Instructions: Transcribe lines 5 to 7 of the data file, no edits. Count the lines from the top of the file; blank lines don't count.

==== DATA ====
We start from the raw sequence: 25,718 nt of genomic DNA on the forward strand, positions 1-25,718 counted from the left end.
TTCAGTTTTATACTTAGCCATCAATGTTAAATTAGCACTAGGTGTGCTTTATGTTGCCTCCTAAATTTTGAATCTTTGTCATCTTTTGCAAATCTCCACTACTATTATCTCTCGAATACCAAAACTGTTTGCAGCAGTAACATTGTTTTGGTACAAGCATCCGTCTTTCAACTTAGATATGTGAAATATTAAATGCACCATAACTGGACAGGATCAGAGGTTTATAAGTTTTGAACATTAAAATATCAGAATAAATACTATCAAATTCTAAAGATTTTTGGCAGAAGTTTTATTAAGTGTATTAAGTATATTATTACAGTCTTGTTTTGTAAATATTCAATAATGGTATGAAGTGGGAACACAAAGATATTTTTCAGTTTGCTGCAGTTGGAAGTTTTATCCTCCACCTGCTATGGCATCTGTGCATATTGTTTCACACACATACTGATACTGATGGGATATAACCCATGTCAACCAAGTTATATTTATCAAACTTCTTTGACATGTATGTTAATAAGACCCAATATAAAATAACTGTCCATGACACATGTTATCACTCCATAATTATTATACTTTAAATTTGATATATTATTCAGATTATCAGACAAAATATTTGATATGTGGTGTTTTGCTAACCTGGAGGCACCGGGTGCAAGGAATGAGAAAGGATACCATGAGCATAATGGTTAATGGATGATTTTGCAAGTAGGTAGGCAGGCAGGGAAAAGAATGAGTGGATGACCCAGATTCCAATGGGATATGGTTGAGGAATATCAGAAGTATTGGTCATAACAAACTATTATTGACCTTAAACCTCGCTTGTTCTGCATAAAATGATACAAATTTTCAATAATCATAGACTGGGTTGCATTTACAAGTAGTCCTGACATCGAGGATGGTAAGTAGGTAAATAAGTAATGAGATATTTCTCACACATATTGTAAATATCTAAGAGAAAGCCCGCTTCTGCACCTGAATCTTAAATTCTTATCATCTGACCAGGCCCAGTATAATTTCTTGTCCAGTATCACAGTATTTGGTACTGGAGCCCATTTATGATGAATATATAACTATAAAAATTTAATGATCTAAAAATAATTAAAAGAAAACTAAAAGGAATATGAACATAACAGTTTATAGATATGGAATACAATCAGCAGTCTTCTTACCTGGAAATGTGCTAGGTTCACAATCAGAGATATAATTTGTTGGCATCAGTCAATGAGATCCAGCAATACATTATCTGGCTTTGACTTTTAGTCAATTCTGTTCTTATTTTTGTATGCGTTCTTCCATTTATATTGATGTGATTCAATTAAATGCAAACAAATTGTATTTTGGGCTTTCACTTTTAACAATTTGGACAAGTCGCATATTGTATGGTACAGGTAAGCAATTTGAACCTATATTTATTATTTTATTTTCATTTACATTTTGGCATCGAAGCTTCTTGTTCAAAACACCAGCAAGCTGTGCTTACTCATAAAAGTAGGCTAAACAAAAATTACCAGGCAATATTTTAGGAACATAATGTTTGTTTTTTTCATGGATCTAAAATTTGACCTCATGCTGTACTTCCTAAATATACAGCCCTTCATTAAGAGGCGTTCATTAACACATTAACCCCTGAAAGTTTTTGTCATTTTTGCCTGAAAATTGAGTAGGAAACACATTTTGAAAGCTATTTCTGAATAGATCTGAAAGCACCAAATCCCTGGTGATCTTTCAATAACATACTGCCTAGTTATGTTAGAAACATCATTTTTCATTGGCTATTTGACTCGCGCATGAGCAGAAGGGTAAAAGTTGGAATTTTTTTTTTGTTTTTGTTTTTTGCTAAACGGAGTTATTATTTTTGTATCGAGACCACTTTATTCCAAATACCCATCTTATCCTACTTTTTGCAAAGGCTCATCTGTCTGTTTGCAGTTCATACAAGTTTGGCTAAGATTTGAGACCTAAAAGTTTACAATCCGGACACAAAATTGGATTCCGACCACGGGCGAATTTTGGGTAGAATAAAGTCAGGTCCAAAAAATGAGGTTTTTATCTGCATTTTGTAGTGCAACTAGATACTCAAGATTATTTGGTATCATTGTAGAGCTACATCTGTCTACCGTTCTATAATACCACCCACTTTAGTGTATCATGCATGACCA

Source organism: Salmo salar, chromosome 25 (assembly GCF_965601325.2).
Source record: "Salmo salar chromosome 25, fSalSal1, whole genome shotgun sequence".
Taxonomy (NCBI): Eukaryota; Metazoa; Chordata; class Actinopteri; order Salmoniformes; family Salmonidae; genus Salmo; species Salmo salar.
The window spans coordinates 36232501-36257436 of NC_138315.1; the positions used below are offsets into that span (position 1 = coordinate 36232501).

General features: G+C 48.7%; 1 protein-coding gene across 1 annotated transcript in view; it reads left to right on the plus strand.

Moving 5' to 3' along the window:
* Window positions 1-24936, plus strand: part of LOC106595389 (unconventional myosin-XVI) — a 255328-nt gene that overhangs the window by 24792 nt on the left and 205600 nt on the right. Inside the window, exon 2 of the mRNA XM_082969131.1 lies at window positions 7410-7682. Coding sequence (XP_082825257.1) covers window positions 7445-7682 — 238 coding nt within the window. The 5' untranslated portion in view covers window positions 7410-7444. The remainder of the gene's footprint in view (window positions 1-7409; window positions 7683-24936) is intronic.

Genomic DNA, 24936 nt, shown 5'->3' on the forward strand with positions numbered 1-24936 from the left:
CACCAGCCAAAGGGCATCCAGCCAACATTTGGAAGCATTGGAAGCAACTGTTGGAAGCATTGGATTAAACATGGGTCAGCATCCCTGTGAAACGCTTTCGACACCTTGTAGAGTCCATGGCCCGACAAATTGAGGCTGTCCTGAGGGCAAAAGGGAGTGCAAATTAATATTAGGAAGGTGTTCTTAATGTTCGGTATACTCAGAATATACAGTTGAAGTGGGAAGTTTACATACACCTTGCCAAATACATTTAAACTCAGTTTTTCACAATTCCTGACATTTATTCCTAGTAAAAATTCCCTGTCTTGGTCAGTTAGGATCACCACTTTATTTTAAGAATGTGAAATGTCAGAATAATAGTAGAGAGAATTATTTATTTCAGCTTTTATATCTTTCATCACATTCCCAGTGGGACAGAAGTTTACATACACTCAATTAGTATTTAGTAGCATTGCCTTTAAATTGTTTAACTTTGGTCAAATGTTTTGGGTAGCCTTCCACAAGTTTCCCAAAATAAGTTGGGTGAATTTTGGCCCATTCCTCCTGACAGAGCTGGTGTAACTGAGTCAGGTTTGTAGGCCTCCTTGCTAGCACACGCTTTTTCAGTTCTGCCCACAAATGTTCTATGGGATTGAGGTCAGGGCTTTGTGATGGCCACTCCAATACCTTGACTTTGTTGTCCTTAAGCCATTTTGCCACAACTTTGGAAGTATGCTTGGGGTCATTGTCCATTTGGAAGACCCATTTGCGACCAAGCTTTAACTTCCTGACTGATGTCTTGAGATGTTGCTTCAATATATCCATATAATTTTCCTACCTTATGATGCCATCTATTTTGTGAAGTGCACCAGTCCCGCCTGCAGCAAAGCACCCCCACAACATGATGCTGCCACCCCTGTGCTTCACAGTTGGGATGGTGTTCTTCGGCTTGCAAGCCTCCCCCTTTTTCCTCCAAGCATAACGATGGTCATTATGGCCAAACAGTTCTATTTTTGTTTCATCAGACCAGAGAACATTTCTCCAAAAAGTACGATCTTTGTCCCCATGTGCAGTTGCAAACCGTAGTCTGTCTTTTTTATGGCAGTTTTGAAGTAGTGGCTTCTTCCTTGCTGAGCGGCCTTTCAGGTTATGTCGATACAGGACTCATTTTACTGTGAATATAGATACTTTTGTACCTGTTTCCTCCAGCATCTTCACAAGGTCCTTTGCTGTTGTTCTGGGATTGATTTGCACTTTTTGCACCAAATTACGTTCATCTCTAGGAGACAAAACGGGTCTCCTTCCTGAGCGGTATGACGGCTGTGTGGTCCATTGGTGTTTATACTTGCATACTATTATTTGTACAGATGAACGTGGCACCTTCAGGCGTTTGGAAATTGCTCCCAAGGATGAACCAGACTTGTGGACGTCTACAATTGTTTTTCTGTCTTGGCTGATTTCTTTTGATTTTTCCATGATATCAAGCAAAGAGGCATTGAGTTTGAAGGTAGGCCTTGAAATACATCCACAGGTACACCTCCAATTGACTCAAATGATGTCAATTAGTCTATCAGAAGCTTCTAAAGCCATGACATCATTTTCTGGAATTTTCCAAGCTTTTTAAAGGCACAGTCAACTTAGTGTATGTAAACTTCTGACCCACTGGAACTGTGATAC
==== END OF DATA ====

Taxonomy (NCBI): Eukaryota; Metazoa; Chordata; class Actinopteri; order Salmoniformes; family Salmonidae; genus Salmo; species Salmo salar.
The window spans coordinates 36232501-36257436 of NC_138315.1; the positions used below are offsets into that span (position 1 = coordinate 36232501).

General features: G+C 48.7%; 1 protein-coding gene across 1 annotated transcript in view; it reads left to right on the plus strand.